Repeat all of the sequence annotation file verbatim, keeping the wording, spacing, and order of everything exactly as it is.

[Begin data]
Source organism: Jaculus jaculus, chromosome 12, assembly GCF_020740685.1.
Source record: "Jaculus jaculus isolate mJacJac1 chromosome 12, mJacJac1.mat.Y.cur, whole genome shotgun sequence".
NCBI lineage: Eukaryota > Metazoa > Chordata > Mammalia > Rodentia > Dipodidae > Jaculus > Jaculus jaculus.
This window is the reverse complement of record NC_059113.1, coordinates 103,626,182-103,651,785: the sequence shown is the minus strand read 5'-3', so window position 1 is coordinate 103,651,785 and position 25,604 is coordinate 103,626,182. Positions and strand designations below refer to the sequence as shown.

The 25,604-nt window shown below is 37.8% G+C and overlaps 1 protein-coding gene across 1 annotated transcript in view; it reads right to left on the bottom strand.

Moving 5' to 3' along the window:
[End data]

Source organism: Jaculus jaculus, chromosome 12, assembly GCF_020740685.1.
Source record: "Jaculus jaculus isolate mJacJac1 chromosome 12, mJacJac1.mat.Y.cur, whole genome shotgun sequence".
NCBI lineage: Eukaryota > Metazoa > Chordata > Mammalia > Rodentia > Dipodidae > Jaculus > Jaculus jaculus.
This window is the reverse complement of record NC_059113.1, coordinates 103,626,182-103,651,785: the sequence shown is the minus strand read 5'-3', so window position 1 is coordinate 103,651,785 and position 25,604 is coordinate 103,626,182. Positions and strand designations below refer to the sequence as shown.

The 25,604-nt window shown below is 37.8% G+C and overlaps 1 protein-coding gene across 1 annotated transcript in view; it reads right to left on the bottom strand.

Moving 5' to 3' along the window: